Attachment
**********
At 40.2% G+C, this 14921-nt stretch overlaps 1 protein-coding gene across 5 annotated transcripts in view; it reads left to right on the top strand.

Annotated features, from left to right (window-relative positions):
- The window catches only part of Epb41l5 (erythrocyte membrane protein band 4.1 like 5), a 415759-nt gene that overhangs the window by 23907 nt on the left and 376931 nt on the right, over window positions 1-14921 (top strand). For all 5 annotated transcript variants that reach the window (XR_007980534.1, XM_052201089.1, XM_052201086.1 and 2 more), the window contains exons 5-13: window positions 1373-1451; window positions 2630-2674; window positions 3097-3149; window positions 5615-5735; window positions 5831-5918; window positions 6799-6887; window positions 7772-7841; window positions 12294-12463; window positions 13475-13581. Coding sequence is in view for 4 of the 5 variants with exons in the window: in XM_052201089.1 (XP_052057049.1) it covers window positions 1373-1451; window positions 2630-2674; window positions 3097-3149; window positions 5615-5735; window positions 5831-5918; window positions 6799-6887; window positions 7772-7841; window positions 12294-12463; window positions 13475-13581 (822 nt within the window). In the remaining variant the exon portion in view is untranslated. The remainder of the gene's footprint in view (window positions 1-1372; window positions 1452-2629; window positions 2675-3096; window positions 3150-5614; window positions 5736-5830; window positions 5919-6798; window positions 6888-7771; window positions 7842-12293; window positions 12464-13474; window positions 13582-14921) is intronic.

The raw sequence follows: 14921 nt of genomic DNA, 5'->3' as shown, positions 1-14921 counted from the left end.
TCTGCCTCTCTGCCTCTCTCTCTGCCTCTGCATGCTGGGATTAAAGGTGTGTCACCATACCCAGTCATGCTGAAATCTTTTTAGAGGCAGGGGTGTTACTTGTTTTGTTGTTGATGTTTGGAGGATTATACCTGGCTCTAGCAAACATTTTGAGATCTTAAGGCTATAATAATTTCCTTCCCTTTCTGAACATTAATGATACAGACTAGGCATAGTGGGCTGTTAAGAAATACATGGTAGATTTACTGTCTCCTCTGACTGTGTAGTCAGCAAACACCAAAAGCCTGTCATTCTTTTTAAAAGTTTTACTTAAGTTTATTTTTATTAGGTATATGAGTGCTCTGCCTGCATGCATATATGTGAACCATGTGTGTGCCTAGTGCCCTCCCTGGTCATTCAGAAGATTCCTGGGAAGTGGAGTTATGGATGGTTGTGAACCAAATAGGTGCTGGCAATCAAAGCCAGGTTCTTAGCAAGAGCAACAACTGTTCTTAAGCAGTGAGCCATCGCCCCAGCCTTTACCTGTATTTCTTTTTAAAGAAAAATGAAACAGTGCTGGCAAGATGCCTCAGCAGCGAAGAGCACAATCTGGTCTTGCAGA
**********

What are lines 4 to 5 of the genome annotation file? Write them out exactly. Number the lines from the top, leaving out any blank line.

The raw sequence follows: 14921 nt of genomic DNA, 5'->3' as shown, positions 1-14921 counted from the left end.
TCTGCCTCTCTGCCTCTCTCTCTGCCTCTGCATGCTGGGATTAAAGGTGTGTCACCATACCCAGTCATGCTGAAATCTTTTTAGAGGCAGGGGTGTTACTTGTTTTGTTGTTGATGTTTGGAGGATTATACCTGGCTCTAGCAAACATTTTGAGATCTTAAGGCTATAATAATTTCCTTCCCTTTCTGAACATTAATGATACAGACTAGGCATAGTGGGCTGTTAAGAAATACATGGTAGATTTACTGTCTCCTCTGACTGTGTAGTCAGCAAACACCAAAAGCCTGTCATTCTTTTTAAAAGTTTTACTTAAGTTTATTTTTATTAGGTATATGAGTGCTCTGCCTGCATGCATATATGTGAACCATGTGTGTGCCTAGTGCCCTCCCTGGTCATTCAGAAGATTCCTGGGAAGTGGAGTTATGGATGGTTGTGAACCAAATAGGTGCTGGCAATCAAAGCCAGGTTCTTAGCAAGAGCAACAACTGTTCTTAAGCAGTGAGCCATCGCCCCAGCCTTTACCTGTATTTCTTTTTAAAGAAAAATGAAACAGTGCTGGCAAGATGCCTCAGCAGCGAAGAGCACAATCTGGTCTTGCAGA